Because of the risk of introducing infection, the ear should not be cleaned out. The ear must be kept dry by preventing water from entering the ear canal [6,8]. If the perforation fails to close spontaneously by 3-6 months (in the absence of secondary infection), surgical closure is indicated [6,8]. However in our study, spontaneous recovery occurs in 420 cases while as persistent perforation after conservative management was seen in 102 patients. 89 cases healed after cauterization of the margins of perforation while the rest i.e. 13 patients were subjected to myringoplasty (Table 6). On follow-up, a conservative approach was adopted and follow-up visits were scheduled at 2, 3, 6, 9, 12 weeks so as to have a uniform baseline assessment to evaluate the rate of healing at a regular 3 weekly interval.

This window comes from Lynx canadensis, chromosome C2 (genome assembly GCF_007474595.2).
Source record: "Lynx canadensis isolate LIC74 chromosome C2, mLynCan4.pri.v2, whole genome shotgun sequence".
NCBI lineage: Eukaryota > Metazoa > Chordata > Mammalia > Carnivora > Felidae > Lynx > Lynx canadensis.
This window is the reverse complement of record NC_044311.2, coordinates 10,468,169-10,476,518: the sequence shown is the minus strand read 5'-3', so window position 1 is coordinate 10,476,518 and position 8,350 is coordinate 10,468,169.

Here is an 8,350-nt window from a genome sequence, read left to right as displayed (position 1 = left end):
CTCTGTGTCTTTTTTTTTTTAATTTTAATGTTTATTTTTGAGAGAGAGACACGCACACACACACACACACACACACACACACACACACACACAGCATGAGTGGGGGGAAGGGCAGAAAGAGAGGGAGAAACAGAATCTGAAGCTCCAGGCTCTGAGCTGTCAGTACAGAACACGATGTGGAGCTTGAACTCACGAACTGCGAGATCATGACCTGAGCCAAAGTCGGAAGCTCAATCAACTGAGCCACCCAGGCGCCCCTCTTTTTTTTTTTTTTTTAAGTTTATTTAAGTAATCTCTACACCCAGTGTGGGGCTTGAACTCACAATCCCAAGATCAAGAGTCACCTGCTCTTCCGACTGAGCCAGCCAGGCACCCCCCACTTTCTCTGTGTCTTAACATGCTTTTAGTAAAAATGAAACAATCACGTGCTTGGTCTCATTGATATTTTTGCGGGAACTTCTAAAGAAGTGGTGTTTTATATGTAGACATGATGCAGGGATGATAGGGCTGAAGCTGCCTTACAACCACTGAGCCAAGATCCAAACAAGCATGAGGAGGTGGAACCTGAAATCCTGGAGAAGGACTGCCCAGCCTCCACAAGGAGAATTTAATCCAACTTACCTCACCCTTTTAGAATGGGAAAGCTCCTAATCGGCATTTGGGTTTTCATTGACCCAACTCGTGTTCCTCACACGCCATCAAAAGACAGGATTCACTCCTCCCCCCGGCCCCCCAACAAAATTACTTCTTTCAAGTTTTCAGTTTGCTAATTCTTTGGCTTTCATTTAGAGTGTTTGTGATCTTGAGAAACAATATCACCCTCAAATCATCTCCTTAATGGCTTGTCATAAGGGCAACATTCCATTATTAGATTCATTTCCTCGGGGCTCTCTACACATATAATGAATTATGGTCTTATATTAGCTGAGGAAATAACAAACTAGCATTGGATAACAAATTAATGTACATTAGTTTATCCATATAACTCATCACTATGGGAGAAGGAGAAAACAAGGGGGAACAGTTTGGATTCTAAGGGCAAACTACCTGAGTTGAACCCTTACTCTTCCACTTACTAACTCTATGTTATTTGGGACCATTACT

Total patients Spontaneous recovery Persistent perforation after conservative management
522 420 (80.45%) 102 (19.55%)
89 (87%) healed after cauterization of the margins of perforation 13 (13%) patients were subjected to myringoplasty

Table 6: Pattern of recovery of cases.

Conclusion

In conclusion traumatic perforation of the tympanic membrane by slap is still common in our environment. It affects all age groups and affects male more than the females. Slap by spouses (in females) and slap by security personnels (in males) are the commonly seen, left ear is affected more than the right and sudden hearing loss is the commonest symptom of presentation. Conductive Hearing loss (CHL) in the speech frequencies was the most common form of hearing loss in this group of selected patients with non- explosive hearing impairment. Healing of perforation favoured significant recovery of the CHL (Conductive hearing loss), but recovery of sensor neural element was less favorable. Even though it is not a common injury that is underreported, there is the need to educate the student and security agents on alternative punitive measure, early identification, evaluation and referral of patients by primary care physician who saw these patients, to reduce the attendant morbidity.